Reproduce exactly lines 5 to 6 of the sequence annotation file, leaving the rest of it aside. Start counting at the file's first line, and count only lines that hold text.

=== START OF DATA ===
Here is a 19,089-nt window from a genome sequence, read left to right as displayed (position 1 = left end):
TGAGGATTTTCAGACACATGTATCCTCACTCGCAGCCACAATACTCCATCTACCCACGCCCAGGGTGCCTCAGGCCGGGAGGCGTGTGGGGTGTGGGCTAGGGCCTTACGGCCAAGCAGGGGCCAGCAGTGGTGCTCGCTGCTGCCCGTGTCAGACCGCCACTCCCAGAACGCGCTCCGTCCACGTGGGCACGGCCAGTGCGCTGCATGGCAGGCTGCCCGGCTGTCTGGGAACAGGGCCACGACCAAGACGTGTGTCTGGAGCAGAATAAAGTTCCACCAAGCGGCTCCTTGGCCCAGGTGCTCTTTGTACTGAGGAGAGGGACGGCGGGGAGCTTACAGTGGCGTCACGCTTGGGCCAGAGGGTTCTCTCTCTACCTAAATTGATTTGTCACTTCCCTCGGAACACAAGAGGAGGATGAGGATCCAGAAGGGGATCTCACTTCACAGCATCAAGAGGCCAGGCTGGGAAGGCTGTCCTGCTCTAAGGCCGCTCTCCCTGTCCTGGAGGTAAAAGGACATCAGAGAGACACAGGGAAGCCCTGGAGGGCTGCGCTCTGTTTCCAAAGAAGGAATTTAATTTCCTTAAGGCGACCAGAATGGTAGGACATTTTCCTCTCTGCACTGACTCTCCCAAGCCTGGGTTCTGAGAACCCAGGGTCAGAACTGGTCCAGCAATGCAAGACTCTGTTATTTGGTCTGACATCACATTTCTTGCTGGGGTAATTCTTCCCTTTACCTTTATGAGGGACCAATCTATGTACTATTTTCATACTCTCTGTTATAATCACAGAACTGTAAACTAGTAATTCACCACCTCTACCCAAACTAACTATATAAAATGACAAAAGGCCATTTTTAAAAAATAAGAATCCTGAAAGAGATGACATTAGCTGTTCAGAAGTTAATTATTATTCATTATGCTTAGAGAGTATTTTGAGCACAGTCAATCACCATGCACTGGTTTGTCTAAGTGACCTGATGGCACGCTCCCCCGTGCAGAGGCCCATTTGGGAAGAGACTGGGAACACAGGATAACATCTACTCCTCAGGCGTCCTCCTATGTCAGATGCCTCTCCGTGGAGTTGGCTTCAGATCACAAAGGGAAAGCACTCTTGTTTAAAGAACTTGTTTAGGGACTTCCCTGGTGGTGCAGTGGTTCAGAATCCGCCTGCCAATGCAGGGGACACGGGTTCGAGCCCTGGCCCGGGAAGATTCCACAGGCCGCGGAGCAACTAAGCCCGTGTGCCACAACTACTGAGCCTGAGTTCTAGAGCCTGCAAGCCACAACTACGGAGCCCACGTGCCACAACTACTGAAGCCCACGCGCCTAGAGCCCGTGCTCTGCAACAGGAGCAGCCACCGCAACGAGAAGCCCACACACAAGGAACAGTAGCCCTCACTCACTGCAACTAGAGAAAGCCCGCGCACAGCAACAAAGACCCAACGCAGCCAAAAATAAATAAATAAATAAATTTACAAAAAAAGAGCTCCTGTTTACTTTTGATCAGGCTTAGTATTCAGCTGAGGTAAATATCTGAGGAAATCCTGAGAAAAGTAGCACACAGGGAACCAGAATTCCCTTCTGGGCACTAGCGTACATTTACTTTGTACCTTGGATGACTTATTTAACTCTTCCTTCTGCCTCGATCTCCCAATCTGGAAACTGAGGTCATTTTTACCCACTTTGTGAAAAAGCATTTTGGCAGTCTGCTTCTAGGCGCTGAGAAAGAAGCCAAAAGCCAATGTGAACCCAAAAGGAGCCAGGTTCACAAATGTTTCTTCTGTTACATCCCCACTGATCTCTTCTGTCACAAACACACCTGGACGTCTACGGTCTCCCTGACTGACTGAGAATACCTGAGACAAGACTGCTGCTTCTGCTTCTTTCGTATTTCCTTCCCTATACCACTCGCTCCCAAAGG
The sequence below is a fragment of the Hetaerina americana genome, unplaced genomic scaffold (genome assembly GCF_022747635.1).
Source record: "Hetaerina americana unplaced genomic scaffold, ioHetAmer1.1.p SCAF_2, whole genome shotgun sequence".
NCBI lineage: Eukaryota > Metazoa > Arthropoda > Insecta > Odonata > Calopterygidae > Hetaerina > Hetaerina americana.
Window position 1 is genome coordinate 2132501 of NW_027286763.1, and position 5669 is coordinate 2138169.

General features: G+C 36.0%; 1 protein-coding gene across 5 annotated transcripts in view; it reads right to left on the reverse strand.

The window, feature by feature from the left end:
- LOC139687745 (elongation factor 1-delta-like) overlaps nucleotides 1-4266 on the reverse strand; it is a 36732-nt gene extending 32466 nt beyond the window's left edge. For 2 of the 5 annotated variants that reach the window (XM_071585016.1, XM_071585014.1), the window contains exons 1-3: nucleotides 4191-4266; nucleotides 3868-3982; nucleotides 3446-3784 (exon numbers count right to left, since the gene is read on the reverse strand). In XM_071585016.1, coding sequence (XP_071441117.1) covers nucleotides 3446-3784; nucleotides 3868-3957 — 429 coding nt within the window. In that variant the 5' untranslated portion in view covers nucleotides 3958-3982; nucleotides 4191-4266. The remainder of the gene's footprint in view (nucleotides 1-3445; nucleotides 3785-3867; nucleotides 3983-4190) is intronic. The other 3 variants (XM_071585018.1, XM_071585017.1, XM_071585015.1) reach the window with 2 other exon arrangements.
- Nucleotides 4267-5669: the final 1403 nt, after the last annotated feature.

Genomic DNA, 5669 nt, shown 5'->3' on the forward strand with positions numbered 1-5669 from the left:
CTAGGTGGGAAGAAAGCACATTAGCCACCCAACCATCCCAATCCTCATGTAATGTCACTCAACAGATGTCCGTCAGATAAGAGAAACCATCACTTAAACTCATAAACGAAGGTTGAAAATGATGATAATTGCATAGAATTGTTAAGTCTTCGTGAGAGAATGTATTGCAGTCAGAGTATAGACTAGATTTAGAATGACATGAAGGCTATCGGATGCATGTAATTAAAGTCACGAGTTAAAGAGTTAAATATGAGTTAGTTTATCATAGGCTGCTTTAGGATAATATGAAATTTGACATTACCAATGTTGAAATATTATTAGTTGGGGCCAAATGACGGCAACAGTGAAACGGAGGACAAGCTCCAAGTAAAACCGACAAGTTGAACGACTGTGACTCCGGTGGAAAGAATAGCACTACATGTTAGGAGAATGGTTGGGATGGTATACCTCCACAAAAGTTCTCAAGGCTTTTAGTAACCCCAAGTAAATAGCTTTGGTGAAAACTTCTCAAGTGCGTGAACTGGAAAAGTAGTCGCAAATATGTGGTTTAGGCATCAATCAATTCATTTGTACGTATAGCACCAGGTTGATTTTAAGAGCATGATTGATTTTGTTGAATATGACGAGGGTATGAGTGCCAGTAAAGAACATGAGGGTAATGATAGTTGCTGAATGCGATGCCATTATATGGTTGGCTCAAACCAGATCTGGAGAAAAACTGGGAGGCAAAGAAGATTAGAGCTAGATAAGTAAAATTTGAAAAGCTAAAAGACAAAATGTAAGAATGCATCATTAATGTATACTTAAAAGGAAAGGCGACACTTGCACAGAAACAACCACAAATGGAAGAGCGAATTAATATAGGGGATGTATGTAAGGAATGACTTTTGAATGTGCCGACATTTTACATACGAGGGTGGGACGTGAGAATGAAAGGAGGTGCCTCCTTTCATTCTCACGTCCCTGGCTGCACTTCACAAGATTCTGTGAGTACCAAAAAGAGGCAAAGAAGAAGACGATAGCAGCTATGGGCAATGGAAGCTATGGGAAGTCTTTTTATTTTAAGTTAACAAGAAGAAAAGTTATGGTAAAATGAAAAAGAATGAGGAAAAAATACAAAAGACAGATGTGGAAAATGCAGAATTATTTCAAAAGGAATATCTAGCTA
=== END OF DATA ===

NCBI lineage: Eukaryota > Metazoa > Arthropoda > Insecta > Odonata > Calopterygidae > Hetaerina > Hetaerina americana.
Window position 1 is genome coordinate 2132501 of NW_027286763.1, and position 5669 is coordinate 2138169.